January 2, 2013
At our 5th annual Succession Planning Conference last month, Bernd Heinze, executive director of the American Association of Managing General Agents, spoke about some of the forces shaping the US broker channel. In discussing where the US currently sits in the market cycle, his choice of words was eminently-Tweetable. He described a “crème brulee market”: hard on the outside (i.e. the heavily urbanized states on the east and west coasts), and soft in the middle (the more rural central and Western states).
Heinze’s description closely mirrors the US electoral map. If you live in a red state like Kansas that was carried by Mitt Romney, you’re probably enjoying close to flat renewals for your home or business property insurance. Whereas if you live in a blue state like California or New York that helped re-elect Barack Obama, your property rates are almost certainly going up next year.
This is obviously true on the east coast. The images of towns in New Jersey devastated by Hurricane Sandy have raised unpleasant memories of the damage wrought upon New Orleans by Hurricane Katrina in 2005. The cost in human life from Sandy was thankfully much smaller: approximately 100 deaths compared to nearly 2,000 from Katrina. But the insured and economic losses could prove to be as great or greater. Early loss estimates for Sandy climbed quickly to nearly $50 billion a week after the storm and are sure to go higher. The full cost of contingent business interruption won’t be known for some months.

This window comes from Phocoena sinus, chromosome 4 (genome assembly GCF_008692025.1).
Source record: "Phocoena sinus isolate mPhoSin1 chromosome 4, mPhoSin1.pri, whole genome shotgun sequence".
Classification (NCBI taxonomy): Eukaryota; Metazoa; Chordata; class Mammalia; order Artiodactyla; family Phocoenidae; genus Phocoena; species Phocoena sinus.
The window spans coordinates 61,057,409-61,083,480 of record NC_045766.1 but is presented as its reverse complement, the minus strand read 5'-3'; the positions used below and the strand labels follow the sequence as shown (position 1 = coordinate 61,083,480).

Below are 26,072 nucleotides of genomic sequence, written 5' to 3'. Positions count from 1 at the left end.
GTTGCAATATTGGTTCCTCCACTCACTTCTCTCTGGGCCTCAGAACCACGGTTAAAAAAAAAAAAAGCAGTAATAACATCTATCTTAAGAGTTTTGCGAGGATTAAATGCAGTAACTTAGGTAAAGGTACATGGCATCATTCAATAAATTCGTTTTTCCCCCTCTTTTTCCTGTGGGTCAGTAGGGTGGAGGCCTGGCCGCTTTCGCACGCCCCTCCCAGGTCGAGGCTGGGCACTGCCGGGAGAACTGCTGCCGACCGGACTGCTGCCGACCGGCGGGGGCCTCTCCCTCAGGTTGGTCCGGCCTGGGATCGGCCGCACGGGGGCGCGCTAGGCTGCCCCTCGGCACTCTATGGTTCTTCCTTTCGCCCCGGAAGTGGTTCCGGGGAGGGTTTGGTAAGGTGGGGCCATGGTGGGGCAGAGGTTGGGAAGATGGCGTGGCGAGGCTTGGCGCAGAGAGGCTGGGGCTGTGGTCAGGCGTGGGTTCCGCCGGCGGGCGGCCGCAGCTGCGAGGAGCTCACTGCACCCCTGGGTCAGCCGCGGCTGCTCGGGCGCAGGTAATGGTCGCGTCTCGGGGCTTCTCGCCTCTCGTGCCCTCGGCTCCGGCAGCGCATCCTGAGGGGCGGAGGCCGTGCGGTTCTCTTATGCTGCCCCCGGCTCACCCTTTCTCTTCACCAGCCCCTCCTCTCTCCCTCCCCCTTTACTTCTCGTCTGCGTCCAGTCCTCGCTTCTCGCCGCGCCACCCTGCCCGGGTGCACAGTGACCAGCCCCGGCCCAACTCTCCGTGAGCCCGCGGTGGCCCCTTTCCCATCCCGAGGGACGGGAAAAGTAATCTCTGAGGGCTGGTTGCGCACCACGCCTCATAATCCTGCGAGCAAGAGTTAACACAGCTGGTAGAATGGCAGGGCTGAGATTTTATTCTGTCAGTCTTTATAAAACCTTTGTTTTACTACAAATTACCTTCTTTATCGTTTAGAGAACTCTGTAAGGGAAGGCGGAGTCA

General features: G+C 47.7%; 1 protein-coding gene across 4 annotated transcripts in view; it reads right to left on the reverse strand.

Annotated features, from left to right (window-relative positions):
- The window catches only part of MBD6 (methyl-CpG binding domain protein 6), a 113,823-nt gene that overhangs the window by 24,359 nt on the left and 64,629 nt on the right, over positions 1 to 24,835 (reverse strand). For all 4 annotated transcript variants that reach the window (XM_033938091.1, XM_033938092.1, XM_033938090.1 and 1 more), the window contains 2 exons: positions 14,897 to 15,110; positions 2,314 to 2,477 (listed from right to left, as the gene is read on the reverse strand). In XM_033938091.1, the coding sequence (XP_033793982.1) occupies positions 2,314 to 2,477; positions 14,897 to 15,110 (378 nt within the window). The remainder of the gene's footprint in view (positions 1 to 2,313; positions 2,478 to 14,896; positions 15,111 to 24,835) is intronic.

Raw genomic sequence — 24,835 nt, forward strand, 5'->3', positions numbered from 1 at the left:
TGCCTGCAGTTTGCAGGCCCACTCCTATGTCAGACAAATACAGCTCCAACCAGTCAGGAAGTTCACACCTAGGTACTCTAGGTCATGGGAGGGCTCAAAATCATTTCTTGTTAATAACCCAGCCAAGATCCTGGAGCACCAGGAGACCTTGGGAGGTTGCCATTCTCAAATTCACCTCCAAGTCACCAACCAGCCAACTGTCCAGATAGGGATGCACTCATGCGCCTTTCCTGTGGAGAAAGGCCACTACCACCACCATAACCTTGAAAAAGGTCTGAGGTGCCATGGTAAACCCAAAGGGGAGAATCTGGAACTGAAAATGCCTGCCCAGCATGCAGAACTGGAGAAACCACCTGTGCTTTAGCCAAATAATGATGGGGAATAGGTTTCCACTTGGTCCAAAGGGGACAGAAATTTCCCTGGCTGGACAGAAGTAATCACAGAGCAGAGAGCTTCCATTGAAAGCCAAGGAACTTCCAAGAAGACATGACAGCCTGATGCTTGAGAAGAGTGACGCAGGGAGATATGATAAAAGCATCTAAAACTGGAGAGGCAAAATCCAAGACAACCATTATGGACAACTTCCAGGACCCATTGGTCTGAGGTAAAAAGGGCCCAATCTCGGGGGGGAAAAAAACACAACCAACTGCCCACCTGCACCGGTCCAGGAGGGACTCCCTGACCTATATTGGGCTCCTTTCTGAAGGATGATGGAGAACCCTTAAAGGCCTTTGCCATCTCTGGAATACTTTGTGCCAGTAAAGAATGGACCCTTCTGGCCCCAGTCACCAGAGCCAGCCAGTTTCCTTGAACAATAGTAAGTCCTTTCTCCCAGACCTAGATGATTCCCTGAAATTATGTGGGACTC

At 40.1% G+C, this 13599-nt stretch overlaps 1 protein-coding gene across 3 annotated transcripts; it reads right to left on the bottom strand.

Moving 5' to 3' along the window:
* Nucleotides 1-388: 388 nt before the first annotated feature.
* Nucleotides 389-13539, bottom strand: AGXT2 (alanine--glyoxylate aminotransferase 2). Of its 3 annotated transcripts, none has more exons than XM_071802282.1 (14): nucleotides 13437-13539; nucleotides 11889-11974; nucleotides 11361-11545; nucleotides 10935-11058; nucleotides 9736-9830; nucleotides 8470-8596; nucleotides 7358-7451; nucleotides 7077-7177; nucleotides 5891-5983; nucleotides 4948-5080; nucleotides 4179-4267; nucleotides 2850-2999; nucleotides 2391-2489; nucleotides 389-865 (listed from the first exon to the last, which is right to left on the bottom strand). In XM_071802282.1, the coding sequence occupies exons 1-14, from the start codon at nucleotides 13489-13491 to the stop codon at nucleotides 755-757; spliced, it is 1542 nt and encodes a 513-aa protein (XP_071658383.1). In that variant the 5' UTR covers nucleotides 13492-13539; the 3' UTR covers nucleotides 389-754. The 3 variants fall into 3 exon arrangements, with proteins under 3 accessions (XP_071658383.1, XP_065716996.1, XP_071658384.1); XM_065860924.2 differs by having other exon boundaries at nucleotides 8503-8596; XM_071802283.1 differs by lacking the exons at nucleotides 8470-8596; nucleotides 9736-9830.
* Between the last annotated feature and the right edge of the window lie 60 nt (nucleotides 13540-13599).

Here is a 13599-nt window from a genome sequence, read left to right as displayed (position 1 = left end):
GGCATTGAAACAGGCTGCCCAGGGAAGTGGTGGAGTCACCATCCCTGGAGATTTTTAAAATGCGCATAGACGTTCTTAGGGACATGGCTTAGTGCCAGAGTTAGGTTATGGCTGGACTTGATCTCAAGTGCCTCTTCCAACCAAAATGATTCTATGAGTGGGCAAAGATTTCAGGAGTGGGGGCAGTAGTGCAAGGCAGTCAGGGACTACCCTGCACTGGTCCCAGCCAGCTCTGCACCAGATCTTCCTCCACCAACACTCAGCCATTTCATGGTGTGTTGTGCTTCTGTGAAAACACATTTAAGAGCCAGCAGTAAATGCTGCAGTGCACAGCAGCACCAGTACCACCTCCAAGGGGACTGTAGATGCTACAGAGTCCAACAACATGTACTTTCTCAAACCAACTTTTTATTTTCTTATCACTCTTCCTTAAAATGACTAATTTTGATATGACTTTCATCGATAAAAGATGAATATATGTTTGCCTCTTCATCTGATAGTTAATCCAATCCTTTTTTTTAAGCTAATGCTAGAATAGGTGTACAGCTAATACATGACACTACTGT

For some years now, insurers have been warning about the rising concentration of risk in coastal areas of the developed world as they become more heavily urbanized. More people moving to places like New York, Vancouver and Shanghai, means more buildings, more infrastructure and just generally more stuff concentrated in the same space, all requiring insurance coverage. That risk is now being realized. There’s no question we’re seeing more frequent and more severe storms hitting coastal areas like the Northeastern US. While it previously may have been possible to dismiss last year’s Hurricane Irene as a freak occurrence, the enormous magnitude and impact of Sandy makes it much harder to do so now.
Blue-state residents can enjoy a four-year respite from the seemingly endless barrage of election advertising. But their troubles with catastrophes and high insurance rates may just be beginning.
Copyright 2012 Rogers Publishing Ltd. This article first appeared in the November 2012 edition of Canadian Insurance Top Broker magazine.
This story was originally published by Canadian Insurance Top Broker.